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Iowa allows for various remedies regarding faulty construction jobs. In this article, we discuss frequently utilized claims, including:

  • Negligence Claims
  • Breach of Contract Claims
  • Breach of Express Warranty Claims
  • Breach of Implied Warranty Claims
  • Misrepresentation and Fraud

Iowa allows for various remedies regarding faulty construction jobs. In this article, we discuss frequently utilized claims, including:

  • Negligence Claims
  • Breach of Contract Claims
  • Breach of Express Warranty Claims
  • Breach of Implied Warranty Claims
  • Misrepresentation and Fraud

We also discuss frequent defenses to construction defect claims in Iowa, including the:

  • Statute of Limitations
  • Statute of Repose

Negligence

Iowa allows negligence claims for defective construction. However, these claims are often limited by the economic loss doctrine. This doctrine essentially provides that a cause of action based on negligence does not accrue until the claimant discovers that they have actually suffered an injury or reasonably should have discovered it.

Breach of Contract

Breach of contract claims may be brought by parties to a construction contract; the homeowner against the general or subcontractor, or the general contractor against the subcontractor. Unlike negligence claims, the period begins to run as soon as the contract is breached, not once the breach has been discovered or the damage results.  

Breach of Express Warranty

Construction contracts are typically contracts for services, not goods. Therefore, they are not governed by the Uniform Commercial Code (UCC). While the Iowa Supreme Court may apply article 2 of the UCC when common law does not provide sufficient direction, the common law and persuasive authority from other states are more often applied to each claim of breach of express warranty.  

An express warranty is a contractual guarantee that a specific statement is true. Parties to a construction contract can create express warranties without using the word ‘warranty’. It only requires that the seller made some “distinct assertion of quality concerning the thing to be sold as distinguished from a mere statement of opinion or praise.” The plaintiff must show that the seller intended for the assertion to be believed and relied upon by the buyer, and that the buyer understood, believed and actually relied on the assertion.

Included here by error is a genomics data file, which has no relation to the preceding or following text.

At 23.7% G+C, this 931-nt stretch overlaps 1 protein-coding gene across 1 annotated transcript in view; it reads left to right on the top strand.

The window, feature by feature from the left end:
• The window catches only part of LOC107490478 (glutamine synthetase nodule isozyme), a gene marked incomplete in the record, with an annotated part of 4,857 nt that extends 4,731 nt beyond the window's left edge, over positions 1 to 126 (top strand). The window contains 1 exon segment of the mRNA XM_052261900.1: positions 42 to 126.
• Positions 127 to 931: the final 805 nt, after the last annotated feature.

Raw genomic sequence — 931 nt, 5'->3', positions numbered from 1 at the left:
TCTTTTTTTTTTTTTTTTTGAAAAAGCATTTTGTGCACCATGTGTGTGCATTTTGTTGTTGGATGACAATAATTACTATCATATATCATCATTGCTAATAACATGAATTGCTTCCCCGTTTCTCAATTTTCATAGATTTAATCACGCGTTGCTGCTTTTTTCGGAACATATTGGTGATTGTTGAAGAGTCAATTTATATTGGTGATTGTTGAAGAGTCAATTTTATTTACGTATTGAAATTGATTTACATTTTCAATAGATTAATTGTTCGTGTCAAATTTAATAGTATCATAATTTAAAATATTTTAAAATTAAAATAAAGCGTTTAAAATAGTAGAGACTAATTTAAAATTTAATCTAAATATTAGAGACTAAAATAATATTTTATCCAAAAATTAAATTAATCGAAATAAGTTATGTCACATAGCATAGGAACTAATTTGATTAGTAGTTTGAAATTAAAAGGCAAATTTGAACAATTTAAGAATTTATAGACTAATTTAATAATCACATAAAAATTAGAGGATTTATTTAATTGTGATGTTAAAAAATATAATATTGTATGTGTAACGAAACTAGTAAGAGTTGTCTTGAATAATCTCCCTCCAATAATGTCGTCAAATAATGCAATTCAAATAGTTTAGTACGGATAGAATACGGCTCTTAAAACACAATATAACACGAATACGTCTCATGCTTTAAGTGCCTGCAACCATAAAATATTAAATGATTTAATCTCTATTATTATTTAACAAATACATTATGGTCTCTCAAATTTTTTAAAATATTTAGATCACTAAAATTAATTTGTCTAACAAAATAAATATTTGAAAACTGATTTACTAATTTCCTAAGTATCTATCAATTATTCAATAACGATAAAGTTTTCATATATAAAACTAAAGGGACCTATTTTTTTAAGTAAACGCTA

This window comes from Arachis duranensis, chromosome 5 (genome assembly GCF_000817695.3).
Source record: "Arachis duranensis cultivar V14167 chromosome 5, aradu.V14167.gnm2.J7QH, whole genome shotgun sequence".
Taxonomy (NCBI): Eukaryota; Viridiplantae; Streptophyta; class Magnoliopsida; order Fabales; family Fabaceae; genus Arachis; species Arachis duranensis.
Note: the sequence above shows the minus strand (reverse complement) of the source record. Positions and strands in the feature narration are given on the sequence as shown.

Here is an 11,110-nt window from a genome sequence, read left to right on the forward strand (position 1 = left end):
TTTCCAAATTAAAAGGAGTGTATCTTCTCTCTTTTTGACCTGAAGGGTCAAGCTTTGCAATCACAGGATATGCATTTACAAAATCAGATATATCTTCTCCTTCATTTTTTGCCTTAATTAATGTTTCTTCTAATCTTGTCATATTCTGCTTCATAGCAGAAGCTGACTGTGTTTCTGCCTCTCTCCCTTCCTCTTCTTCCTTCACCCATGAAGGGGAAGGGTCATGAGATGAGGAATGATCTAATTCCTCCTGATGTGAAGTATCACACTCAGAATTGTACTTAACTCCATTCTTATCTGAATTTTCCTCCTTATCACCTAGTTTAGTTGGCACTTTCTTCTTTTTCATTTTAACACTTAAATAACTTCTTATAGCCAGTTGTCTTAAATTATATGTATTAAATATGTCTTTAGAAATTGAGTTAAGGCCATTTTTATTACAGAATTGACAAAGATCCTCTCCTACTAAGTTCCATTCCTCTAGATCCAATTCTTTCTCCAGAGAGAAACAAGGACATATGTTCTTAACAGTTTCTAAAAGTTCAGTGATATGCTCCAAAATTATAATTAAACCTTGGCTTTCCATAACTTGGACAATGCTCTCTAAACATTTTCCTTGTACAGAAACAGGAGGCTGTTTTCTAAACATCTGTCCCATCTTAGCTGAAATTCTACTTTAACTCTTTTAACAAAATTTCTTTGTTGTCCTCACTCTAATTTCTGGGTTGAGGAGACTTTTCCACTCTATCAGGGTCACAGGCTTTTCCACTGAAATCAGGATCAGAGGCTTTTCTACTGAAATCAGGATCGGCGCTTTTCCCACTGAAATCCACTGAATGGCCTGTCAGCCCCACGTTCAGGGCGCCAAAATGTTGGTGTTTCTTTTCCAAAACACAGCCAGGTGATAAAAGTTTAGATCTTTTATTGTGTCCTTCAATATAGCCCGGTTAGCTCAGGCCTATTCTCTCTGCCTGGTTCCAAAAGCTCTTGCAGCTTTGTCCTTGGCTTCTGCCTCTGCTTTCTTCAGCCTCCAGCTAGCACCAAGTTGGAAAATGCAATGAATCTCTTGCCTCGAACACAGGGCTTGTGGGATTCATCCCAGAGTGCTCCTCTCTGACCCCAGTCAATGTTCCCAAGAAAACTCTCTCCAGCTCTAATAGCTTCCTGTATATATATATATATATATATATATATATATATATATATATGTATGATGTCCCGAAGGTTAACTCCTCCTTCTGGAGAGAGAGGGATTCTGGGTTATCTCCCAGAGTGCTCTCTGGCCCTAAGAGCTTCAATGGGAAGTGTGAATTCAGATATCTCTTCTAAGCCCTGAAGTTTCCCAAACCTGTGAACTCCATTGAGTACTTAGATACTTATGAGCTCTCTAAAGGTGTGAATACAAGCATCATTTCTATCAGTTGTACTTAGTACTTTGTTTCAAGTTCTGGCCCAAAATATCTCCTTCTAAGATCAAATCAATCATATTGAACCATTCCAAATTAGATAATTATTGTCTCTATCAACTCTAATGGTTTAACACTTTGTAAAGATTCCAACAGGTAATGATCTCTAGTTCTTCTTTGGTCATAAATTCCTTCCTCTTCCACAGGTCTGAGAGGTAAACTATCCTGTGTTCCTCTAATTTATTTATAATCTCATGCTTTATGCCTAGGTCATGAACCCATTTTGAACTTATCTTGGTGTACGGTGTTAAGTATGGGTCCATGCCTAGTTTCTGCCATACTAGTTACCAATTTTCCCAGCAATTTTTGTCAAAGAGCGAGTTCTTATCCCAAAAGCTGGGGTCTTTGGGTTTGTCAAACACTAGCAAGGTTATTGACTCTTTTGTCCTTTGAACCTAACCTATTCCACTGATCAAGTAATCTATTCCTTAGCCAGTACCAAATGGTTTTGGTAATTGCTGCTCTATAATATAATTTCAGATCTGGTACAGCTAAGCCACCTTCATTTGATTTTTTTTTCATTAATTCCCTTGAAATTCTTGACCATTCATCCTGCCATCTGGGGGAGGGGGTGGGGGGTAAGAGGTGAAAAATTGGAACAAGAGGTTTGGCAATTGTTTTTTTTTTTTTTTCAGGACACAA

Breach of Implied Warranty

Iowa case law also recognizes an implied warranty of good faith and habitability in construction contracts that extends to buyers of homes built by a builder-vendor. A builder-vendor is essentially a construction merchant, one who is in the business of building and selling homes.  This warranty implies that “the building to be erected will be built in a reasonably good and workmanlike manner and that it will be reasonably fit for the intended purpose.” This warranty can also run both ways, from buyer to seller and seller to buyer.  

Misrepresentation and Fraud

While these claims are very difficult to prove, Iowa allows for claims of negligent misrepresentation and fraudulent misrepresentation against general contractors. Negligent misrepresentation occurs when the contractor fails to exercise due care when handling sensitive information. Fraudulent misrepresentation occurs when the contractor knowingly made a material, false representation with the intent to deceive, and there was justifiable reliance on the representation that proximately caused damages. Plaintiffs who successfully prove fraudulent misrepresentation may recover actual damages and punitive damages.  

Viable construction default claims must pass the test for the Statute of Limitations and the Statute of Repose to succeed. Thus, claims must be brought within a narrow window of time.  

Statute of Limitations

The statute of limitations begins once a claim accrues and specifies the amount of time during which construction defect claims must be brought or they will be barred as a matter of law. Injuries to persons in Iowa typically carry a two-year general statute of limitations. However, claims founded on unwritten contracts, injuries to property or fraud carry a five-year statute of limitations period. Those founded on written contracts or for the recovery of real property are subject to a ten-year statute.  

Statute of Repose

The Statute of Repose is a more recently amended doctrine affecting many types of construction defect claims. Effective July 1, 2017, the changes to this statute apply to claims on improvements to real property and sets the period of time during which claims related to defective improvements to real property must be brought after the work is performed. It provides for a ten-year time period for residential properties and an eight-year time period for all other properties. If the appropriate claims are not brought during this time period, they will be barred as a matter of law, similar to the statute of limitations.  

One exception exists for fraudulent concealment. Claims related to fraudulent concealment must be made within fifteen years. Additionally, if the defective condition is discovered within one year of the expiration of the statute, the time period will be extended for an additional year. Any improvements not in existence before July 1, 2017 are subject to the previous version of the Statute of Repose.  

To discuss whether you have a viable claim to construction defects in Iowa, contact an experienced attorney at O’Flaherty Law today. Call our office at (630) 324-6666 or schedule a consultation today.  

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